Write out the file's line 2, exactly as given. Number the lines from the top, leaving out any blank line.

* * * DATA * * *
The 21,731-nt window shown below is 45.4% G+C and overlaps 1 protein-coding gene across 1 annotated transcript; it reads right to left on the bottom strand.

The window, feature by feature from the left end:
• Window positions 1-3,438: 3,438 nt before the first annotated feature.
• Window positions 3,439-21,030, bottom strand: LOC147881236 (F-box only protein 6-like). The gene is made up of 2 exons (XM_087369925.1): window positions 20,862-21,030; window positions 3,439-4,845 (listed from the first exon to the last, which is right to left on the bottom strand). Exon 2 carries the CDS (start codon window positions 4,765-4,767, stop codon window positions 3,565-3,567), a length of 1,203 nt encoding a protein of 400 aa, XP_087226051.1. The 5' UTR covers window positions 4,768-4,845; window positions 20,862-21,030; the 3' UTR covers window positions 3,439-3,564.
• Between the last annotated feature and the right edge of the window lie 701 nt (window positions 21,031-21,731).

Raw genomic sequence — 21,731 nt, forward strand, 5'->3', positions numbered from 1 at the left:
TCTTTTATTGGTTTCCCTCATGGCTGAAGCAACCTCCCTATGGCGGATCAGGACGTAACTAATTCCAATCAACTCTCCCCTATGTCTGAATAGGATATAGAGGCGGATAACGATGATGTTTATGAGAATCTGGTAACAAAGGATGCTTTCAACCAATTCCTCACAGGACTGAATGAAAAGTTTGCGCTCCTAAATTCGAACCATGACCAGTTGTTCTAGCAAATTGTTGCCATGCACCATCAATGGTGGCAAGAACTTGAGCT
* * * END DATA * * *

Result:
The window, feature by feature from the left end: